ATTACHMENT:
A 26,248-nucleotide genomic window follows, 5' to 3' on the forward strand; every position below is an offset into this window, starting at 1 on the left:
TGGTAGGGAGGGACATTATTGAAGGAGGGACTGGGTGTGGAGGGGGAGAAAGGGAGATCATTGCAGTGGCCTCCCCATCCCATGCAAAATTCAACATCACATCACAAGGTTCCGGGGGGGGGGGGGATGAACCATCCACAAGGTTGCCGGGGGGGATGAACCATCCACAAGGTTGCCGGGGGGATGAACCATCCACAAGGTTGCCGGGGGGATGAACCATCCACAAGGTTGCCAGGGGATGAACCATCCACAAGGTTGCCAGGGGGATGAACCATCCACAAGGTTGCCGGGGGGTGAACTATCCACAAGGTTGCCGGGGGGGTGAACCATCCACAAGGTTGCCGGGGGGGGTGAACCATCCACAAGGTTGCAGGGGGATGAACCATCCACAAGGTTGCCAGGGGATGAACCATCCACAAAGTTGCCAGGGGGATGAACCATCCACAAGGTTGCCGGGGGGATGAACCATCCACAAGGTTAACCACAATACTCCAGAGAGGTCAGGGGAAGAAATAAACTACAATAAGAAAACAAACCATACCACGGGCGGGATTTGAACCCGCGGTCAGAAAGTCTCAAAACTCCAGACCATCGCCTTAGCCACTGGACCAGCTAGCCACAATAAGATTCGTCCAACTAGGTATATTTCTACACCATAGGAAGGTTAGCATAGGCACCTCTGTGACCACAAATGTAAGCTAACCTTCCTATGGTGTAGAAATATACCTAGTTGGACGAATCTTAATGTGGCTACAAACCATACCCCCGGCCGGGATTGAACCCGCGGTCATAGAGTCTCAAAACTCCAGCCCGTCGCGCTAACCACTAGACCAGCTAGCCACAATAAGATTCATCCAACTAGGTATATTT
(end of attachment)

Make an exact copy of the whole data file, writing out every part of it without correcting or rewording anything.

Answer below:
A 26,248-nucleotide genomic window follows, 5' to 3' on the forward strand; every position below is an offset into this window, starting at 1 on the left:
TGGTAGGGAGGGACATTATTGAAGGAGGGACTGGGTGTGGAGGGGGAGAAAGGGAGATCATTGCAGTGGCCTCCCCATCCCATGCAAAATTCAACATCACATCACAAGGTTCCGGGGGGGGGGGGGATGAACCATCCACAAGGTTGCCGGGGGGGATGAACCATCCACAAGGTTGCCGGGGGGATGAACCATCCACAAGGTTGCCGGGGGGATGAACCATCCACAAGGTTGCCAGGGGATGAACCATCCACAAGGTTGCCAGGGGGATGAACCATCCACAAGGTTGCCGGGGGGTGAACTATCCACAAGGTTGCCGGGGGGGTGAACCATCCACAAGGTTGCCGGGGGGGGTGAACCATCCACAAGGTTGCAGGGGGATGAACCATCCACAAGGTTGCCAGGGGATGAACCATCCACAAAGTTGCCAGGGGGATGAACCATCCACAAGGTTGCCGGGGGGATGAACCATCCACAAGGTTAACCACAATACTCCAGAGAGGTCAGGGGAAGAAATAAACTACAATAAGAAAACAAACCATACCACGGGCGGGATTTGAACCCGCGGTCAGAAAGTCTCAAAACTCCAGACCATCGCCTTAGCCACTGGACCAGCTAGCCACAATAAGATTCGTCCAACTAGGTATATTTCTACACCATAGGAAGGTTAGCATAGGCACCTCTGTGACCACAAATGTAAGCTAACCTTCCTATGGTGTAGAAATATACCTAGTTGGACGAATCTTAATGTGGCTACAAACCATACCCCCGGCCGGGATTGAACCCGCGGTCATAGAGTCTCAAAACTCCAGCCCGTCGCGCTAACCACTAGACCAGCTAGCCACAATAAGATTCATCCAACTAGGTATATTT